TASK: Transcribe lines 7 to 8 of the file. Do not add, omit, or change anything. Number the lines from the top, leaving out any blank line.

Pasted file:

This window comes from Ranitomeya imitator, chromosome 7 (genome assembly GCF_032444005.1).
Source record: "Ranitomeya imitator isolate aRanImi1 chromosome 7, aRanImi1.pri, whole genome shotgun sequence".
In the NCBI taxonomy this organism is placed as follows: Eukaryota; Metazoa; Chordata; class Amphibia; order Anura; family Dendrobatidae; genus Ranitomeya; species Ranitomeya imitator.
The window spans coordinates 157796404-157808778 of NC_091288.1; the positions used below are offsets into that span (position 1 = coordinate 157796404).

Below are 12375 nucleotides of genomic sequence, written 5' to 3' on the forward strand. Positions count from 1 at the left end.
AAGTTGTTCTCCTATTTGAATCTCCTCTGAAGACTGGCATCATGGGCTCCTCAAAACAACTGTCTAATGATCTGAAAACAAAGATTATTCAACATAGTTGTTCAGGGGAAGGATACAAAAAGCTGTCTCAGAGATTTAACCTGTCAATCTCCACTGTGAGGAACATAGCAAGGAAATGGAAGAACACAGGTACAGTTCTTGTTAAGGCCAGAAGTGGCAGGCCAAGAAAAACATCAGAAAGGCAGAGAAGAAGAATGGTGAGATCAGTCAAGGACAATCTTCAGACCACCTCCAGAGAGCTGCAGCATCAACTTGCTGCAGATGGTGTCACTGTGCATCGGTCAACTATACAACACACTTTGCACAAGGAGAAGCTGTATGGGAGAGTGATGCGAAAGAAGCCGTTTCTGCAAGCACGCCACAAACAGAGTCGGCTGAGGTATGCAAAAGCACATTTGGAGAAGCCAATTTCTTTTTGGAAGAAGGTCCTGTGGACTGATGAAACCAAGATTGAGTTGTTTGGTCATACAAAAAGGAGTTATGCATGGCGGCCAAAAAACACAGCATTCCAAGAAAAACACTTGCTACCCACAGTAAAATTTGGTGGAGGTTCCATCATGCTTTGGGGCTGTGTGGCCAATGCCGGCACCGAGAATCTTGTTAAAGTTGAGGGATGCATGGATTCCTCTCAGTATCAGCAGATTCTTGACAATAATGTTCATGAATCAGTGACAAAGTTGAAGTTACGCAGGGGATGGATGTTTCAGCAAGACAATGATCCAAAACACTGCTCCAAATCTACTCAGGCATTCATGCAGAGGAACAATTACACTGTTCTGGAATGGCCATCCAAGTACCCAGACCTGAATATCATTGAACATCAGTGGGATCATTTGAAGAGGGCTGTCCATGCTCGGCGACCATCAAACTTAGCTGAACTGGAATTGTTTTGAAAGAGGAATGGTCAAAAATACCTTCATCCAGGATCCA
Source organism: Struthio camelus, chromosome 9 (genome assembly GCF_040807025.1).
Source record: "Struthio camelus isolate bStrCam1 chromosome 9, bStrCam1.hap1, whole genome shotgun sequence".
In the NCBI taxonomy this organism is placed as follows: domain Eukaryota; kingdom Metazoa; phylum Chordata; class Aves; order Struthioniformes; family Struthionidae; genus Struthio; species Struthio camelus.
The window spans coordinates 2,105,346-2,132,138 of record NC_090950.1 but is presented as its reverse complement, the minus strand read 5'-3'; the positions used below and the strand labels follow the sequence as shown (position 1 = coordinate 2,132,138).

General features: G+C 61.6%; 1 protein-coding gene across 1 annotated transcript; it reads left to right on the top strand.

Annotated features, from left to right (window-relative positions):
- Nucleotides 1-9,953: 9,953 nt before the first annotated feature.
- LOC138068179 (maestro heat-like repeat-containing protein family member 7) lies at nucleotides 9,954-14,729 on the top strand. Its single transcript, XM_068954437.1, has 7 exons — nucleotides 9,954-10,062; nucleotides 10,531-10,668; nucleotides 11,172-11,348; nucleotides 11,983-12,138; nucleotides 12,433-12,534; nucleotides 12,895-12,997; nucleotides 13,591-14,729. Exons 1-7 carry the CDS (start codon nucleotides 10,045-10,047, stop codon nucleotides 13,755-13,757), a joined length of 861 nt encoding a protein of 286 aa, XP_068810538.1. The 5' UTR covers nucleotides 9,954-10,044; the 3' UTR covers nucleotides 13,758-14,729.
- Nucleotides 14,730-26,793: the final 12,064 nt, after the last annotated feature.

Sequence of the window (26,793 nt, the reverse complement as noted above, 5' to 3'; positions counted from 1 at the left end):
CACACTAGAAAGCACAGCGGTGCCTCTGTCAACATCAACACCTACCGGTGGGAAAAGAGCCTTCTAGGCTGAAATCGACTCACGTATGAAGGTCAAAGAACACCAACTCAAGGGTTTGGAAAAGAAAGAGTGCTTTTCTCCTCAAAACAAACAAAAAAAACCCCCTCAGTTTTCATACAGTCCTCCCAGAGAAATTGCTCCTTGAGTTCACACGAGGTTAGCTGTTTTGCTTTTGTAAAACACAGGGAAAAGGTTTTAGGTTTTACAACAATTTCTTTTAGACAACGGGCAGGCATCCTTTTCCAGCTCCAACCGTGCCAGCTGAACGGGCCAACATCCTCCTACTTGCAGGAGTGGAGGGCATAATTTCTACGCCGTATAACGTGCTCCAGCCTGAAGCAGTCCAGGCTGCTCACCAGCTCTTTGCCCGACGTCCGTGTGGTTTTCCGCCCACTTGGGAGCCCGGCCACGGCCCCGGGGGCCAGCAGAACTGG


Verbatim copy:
Source organism: Struthio camelus, chromosome 9 (genome assembly GCF_040807025.1).
Source record: "Struthio camelus isolate bStrCam1 chromosome 9, bStrCam1.hap1, whole genome shotgun sequence".